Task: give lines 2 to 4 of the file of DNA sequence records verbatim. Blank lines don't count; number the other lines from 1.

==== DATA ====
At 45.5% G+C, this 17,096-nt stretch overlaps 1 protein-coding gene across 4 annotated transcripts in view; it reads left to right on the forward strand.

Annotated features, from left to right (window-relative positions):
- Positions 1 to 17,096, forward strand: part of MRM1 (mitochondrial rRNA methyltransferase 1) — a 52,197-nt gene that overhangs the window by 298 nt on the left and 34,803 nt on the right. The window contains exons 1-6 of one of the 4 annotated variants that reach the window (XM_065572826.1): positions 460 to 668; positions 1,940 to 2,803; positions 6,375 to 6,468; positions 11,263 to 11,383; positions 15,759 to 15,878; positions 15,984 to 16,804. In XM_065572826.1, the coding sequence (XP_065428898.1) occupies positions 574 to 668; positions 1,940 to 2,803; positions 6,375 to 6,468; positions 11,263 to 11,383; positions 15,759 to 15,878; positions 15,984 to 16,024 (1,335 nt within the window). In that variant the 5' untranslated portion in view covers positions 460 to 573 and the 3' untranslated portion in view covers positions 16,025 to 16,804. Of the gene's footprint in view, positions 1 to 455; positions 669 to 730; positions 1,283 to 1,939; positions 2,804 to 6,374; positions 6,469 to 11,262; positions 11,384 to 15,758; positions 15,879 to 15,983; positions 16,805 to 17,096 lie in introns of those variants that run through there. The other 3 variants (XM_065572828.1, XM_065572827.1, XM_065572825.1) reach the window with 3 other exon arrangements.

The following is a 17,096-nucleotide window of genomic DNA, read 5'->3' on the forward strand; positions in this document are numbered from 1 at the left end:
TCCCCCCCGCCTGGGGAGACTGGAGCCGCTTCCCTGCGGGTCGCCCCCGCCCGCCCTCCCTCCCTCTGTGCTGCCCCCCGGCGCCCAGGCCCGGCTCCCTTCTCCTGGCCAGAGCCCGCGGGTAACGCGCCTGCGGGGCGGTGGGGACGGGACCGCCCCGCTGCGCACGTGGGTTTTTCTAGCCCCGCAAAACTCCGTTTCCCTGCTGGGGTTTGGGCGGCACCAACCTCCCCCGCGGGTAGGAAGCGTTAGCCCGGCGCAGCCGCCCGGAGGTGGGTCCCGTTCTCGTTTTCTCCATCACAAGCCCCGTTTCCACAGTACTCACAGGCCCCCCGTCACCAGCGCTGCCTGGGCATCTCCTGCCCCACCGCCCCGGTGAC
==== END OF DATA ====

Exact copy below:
Annotated features, from left to right (window-relative positions):
- Positions 1 to 17,096, forward strand: part of MRM1 (mitochondrial rRNA methyltransferase 1) — a 52,197-nt gene that overhangs the window by 298 nt on the left and 34,803 nt on the right. The window contains exons 1-6 of one of the 4 annotated variants that reach the window (XM_065572826.1): positions 460 to 668; positions 1,940 to 2,803; positions 6,375 to 6,468; positions 11,263 to 11,383; positions 15,759 to 15,878; positions 15,984 to 16,804. In XM_065572826.1, the coding sequence (XP_065428898.1) occupies positions 574 to 668; positions 1,940 to 2,803; positions 6,375 to 6,468; positions 11,263 to 11,383; positions 15,759 to 15,878; positions 15,984 to 16,024 (1,335 nt within the window). In that variant the 5' untranslated portion in view covers positions 460 to 573 and the 3' untranslated portion in view covers positions 16,025 to 16,804. Of the gene's footprint in view, positions 1 to 455; positions 669 to 730; positions 1,283 to 1,939; positions 2,804 to 6,374; positions 6,469 to 11,262; positions 11,384 to 15,758; positions 15,879 to 15,983; positions 16,805 to 17,096 lie in introns of those variants that run through there. The other 3 variants (XM_065572828.1, XM_065572827.1, XM_065572825.1) reach the window with 3 other exon arrangements.

The following is a 17,096-nucleotide window of genomic DNA, read 5'->3' on the forward strand; positions in this document are numbered from 1 at the left end: